The central piece of this architecture is to select a unique MCS category for each QEMU process and assign this category to the resources belonging to said process. Before a category can be assigned to a resource we must first chose the category. The only requirement we have when selecting categories is that they are unique (not used by another QEMU process).
Thus there is no special meaning in a category number. Thus it makes sense to select the category number at random.
We’re presented with an interesting challenge here based on the nature of the svirt-interpose program. If this code was integrated with the toolstack directly it would be reasonable to maintain a data structure mapping the running virtual machines to their assigned categories. We could then select a random category number for a new QEMU instance and quickly walk this in-memory structure to be sure this category number hasn’t already been assigned to another process. But as was described previously, the svirt-interpose code is a short lived utility that is invoked by the toolstack and dies shortly after it starts up a QEMU process. Thus we need persistent storage to maintain this association.
The use of the XenStore is reasonable for such data and we use the key ‘selinux-mcs’ under the /local/domain/$domid node (where $domid is the domain id of a running VM) to store the value. Thus we randomly select a category and then walk the XenStore tree examining this key for each running VM. If a conflict is detected a new value is selected and the search continues. This is a very naive algorithm and we discuss ways in which it can be improved in the section on future work.
Once we’ve successfully interposed our svirt code between the toolstack and QEMU and implemented our category selection algorithm we have two tasks remaining. First we must enumerate the objects that belong to this QEMU instance and label them appropriately. Second we must perform the steps necessary to ensure the QEMU process will be labeled properly before we fork and exec it.
Determining the devices assigned to a VM by exploring the XenStore structures is tedious. The information we begin with is the domid of the VM we’re configuring QEMU for. From this we can examine the virtual block devices (VBDs) that belong to this VM but the structure in the VM specific configuration space rooted at /local/domain/$domid only contains information about the backend hosting the device. To find the OS objects associated with the device we need to determine the backend, then examine the configuration space for that backend.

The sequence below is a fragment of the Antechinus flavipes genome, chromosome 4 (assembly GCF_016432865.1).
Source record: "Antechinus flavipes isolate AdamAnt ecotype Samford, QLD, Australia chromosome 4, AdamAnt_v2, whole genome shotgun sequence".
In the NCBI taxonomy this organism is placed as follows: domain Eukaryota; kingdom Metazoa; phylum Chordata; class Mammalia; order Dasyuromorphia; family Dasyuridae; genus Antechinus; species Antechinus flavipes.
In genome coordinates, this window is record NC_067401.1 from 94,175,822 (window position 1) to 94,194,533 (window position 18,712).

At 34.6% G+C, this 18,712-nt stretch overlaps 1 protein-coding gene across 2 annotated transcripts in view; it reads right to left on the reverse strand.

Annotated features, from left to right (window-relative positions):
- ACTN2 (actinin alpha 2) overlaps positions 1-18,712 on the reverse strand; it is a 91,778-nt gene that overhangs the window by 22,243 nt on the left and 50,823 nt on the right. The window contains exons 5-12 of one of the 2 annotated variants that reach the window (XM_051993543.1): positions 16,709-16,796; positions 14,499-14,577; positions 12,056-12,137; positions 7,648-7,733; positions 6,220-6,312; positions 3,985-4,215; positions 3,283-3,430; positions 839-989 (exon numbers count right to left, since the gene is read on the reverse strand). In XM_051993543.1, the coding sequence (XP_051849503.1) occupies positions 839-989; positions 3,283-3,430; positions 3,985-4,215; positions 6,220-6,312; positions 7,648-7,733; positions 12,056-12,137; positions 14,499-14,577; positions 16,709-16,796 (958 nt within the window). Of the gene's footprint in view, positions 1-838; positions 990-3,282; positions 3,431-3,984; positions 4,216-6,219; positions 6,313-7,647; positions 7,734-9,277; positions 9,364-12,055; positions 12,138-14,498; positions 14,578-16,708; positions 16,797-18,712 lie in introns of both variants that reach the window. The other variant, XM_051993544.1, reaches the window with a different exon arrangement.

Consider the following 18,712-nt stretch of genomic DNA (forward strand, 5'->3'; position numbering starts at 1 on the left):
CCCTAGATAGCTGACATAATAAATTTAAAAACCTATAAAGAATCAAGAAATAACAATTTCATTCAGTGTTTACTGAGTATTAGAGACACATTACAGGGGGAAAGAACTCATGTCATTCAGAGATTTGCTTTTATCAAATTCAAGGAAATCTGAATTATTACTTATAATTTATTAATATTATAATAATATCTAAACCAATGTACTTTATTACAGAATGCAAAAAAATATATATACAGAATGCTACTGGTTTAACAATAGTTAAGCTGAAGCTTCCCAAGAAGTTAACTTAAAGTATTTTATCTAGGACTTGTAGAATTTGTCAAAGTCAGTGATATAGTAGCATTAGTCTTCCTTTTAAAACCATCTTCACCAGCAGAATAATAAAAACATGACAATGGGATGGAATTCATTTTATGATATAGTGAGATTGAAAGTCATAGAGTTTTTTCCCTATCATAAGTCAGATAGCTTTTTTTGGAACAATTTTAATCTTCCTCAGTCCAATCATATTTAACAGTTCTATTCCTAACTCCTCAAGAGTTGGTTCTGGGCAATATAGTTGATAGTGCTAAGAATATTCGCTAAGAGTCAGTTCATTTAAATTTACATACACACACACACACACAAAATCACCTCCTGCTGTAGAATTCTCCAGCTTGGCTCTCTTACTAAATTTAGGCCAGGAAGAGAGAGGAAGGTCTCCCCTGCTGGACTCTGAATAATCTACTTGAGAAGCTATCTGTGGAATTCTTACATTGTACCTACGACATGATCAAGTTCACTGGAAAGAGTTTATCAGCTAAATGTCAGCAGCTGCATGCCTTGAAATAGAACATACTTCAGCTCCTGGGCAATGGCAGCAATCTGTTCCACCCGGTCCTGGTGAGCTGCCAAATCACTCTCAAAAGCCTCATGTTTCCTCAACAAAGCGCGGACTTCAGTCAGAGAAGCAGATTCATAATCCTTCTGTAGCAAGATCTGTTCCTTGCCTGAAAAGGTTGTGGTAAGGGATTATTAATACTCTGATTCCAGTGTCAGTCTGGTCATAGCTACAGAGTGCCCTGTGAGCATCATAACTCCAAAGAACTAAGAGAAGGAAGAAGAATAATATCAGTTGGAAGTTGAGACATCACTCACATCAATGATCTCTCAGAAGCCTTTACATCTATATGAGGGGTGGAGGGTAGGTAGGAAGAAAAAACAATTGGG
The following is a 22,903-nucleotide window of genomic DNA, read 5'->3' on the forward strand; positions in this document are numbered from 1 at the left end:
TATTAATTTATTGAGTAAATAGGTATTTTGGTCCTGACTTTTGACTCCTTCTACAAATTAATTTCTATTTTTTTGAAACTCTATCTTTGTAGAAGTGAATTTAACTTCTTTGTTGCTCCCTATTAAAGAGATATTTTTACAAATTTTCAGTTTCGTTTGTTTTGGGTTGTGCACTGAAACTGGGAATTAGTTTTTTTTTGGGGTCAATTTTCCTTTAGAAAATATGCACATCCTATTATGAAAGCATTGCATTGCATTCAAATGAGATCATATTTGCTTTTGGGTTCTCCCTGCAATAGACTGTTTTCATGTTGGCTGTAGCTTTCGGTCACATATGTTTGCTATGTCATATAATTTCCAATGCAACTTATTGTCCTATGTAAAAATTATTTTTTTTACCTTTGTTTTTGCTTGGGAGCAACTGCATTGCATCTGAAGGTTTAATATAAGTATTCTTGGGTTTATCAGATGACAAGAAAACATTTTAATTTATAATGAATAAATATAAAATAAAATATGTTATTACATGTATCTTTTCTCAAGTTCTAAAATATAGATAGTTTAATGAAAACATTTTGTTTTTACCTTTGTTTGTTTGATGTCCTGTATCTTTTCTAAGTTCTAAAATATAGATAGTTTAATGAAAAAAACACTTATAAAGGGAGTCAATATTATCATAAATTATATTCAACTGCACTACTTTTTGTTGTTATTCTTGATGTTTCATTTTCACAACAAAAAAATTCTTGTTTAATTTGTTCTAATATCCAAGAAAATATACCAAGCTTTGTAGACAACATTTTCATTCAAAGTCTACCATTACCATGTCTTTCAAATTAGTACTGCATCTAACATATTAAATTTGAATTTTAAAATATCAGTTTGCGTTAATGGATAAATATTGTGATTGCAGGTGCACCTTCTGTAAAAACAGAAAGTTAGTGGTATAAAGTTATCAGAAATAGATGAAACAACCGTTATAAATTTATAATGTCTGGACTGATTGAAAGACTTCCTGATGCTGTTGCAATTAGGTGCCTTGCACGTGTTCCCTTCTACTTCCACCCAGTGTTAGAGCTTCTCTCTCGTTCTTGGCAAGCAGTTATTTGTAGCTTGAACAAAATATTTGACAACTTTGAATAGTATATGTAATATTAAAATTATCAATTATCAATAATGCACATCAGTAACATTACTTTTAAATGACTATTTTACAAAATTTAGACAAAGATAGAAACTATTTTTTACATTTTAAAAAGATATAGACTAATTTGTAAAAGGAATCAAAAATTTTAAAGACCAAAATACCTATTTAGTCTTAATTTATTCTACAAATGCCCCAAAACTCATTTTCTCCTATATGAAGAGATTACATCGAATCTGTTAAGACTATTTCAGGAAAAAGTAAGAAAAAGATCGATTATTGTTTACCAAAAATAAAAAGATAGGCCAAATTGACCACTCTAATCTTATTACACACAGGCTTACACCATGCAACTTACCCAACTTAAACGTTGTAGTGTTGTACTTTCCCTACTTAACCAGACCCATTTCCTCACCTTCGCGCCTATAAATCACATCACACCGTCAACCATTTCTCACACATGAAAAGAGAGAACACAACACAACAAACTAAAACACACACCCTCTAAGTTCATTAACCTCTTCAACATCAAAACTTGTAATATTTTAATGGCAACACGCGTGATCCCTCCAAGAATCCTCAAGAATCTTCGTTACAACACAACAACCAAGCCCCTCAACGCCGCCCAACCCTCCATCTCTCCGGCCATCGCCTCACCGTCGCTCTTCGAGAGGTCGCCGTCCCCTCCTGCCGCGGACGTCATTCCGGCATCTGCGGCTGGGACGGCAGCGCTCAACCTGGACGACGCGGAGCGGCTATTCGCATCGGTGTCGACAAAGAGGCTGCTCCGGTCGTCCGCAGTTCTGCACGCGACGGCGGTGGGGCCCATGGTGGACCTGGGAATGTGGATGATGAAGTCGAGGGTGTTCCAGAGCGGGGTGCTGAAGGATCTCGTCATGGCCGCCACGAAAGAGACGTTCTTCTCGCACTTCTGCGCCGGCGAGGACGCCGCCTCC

We begin by listing the VBDs assigned to a VM by enumerating the /local/domain/$domid/device/vbd XenStore directory. This will yeild a number of paths in of the form /local/domain/$domid/device/vbd/$vbd_num where $vbd_num is the numeric id assigned to a virtual block device. VMs can be assigned any number of VBDs so we must process all VBDs listed in this directory.
From these paths representing each VBD assigned to a VM we get closer to the backing store by extracting the path to the backend of the split xen block driver. This path is contained in the key /local/domain/$domid/device/vbd/$vbd_num/backend. Once this path is extracted we check to see if the device in dom0 is writable by reading the ‘mode’ value. If the mode is ‘w’ the device is writable and we must apply the proper MCS label to it. We ignore read only VBDs as XenClient only assigns CDROMs as read only, all hard disks are allocated as read/write.
Once we’ve determined the device is writable we now need to extract the dom0 object (usually a block or loopback device file) that’s backing the device. The location of the device path in XenStore depends on the backend storage type in use. XenClient uses blktap processes to expose VHDs through device nodes in /dev and loopback devices to expose files that contain raw file systems. If a loopback device is in use the path to the device node will be stored in the XenStore key ‘loop-device’ in the corresponding VBD backend directory. Similarly if a bit more cryptic, the device node for a blktap device for a VHD will be in the XenStore key ‘params’.